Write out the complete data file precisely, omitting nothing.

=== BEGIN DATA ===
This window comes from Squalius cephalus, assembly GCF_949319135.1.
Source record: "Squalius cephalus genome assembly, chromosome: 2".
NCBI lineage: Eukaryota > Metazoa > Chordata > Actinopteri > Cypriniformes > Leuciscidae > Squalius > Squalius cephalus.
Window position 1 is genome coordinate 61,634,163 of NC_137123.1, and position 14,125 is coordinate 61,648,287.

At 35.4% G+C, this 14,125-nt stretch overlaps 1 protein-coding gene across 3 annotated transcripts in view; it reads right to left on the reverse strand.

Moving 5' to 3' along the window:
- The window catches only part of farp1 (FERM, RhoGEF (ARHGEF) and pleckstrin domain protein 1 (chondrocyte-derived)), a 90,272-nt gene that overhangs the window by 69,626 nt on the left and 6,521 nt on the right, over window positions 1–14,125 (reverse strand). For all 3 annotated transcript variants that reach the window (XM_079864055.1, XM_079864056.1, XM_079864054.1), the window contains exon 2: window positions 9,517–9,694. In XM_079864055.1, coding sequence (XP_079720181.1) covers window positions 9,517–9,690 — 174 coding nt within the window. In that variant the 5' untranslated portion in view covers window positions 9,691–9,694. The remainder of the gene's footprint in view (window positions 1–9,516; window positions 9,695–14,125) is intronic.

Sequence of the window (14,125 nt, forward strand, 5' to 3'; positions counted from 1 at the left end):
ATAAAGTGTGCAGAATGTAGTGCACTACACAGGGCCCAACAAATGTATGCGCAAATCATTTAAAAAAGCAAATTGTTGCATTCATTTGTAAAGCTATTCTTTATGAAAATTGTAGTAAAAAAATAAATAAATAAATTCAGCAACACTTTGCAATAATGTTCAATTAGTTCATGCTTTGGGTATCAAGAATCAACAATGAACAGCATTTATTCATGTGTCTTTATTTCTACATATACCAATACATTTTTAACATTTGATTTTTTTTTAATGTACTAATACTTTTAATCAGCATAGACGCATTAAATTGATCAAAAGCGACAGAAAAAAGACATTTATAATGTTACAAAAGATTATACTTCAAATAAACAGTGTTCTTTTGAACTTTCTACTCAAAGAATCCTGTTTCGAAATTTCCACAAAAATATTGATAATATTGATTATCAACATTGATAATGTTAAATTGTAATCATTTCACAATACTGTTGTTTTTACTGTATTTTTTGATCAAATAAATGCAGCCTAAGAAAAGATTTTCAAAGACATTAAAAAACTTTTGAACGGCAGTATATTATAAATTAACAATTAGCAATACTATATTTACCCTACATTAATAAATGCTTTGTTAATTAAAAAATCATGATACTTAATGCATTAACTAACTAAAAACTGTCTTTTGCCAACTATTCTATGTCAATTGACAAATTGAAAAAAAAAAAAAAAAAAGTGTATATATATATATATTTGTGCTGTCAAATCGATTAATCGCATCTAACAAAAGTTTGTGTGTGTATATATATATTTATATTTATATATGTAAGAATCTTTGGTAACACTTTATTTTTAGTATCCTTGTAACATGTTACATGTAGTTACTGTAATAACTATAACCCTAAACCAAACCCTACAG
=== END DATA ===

This window comes from Squalius cephalus, assembly GCF_949319135.1.
Source record: "Squalius cephalus genome assembly, chromosome: 2".
NCBI lineage: Eukaryota > Metazoa > Chordata > Actinopteri > Cypriniformes > Leuciscidae > Squalius > Squalius cephalus.
Window position 1 is genome coordinate 61,634,163 of NC_137123.1, and position 14,125 is coordinate 61,648,287.

At 35.4% G+C, this 14,125-nt stretch overlaps 1 protein-coding gene across 3 annotated transcripts in view; it reads right to left on the reverse strand.

Moving 5' to 3' along the window:
- The window catches only part of farp1 (FERM, RhoGEF (ARHGEF) and pleckstrin domain protein 1 (chondrocyte-derived)), a 90,272-nt gene that overhangs the window by 69,626 nt on the left and 6,521 nt on the right, over window positions 1–14,125 (reverse strand). For all 3 annotated transcript variants that reach the window (XM_079864055.1, XM_079864056.1, XM_079864054.1), the window contains exon 2: window positions 9,517–9,694. In XM_079864055.1, coding sequence (XP_079720181.1) covers window positions 9,517–9,690 — 174 coding nt within the window. In that variant the 5' untranslated portion in view covers window positions 9,691–9,694. The remainder of the gene's footprint in view (window positions 1–9,516; window positions 9,695–14,125) is intronic.

Sequence of the window (14,125 nt, forward strand, 5' to 3'; positions counted from 1 at the left end):
ATAAAGTGTGCAGAATGTAGTGCACTACACAGGGCCCAACAAATGTATGCGCAAATCATTTAAAAAAGCAAATTGTTGCATTCATTTGTAAAGCTATTCTTTATGAAAATTGTAGTAAAAAAATAAATAAATAAATTCAGCAACACTTTGCAATAATGTTCAATTAGTTCATGCTTTGGGTATCAAGAATCAACAATGAACAGCATTTATTCATGTGTCTTTATTTCTACATATACCAATACATTTTTAACATTTGATTTTTTTTTAATGTACTAATACTTTTAATCAGCATAGACGCATTAAATTGATCAAAAGCGACAGAAAAAAGACATTTATAATGTTACAAAAGATTATACTTCAAATAAACAGTGTTCTTTTGAACTTTCTACTCAAAGAATCCTGTTTCGAAATTTCCACAAAAATATTGATAATATTGATTATCAACATTGATAATGTTAAATTGTAATCATTTCACAATACTGTTGTTTTTACTGTATTTTTTGATCAAATAAATGCAGCCTAAGAAAAGATTTTCAAAGACATTAAAAAACTTTTGAACGGCAGTATATTATAAATTAACAATTAGCAATACTATATTTACCCTACATTAATAAATGCTTTGTTAATTAAAAAATCATGATACTTAATGCATTAACTAACTAAAAACTGTCTTTTGCCAACTATTCTATGTCAATTGACAAATTGAAAAAAAAAAAAAAAAAAGTGTATATATATATATATTTGTGCTGTCAAATCGATTAATCGCATCTAACAAAAGTTTGTGTGTGTATATATATATTTATATTTATATATGTAAGAATCTTTGGTAACACTTTATTTTTAGTATCCTTGTAACATGTTACATGTAGTTACTGTAATAACTATAACCCTAAACCAAACCCTACAG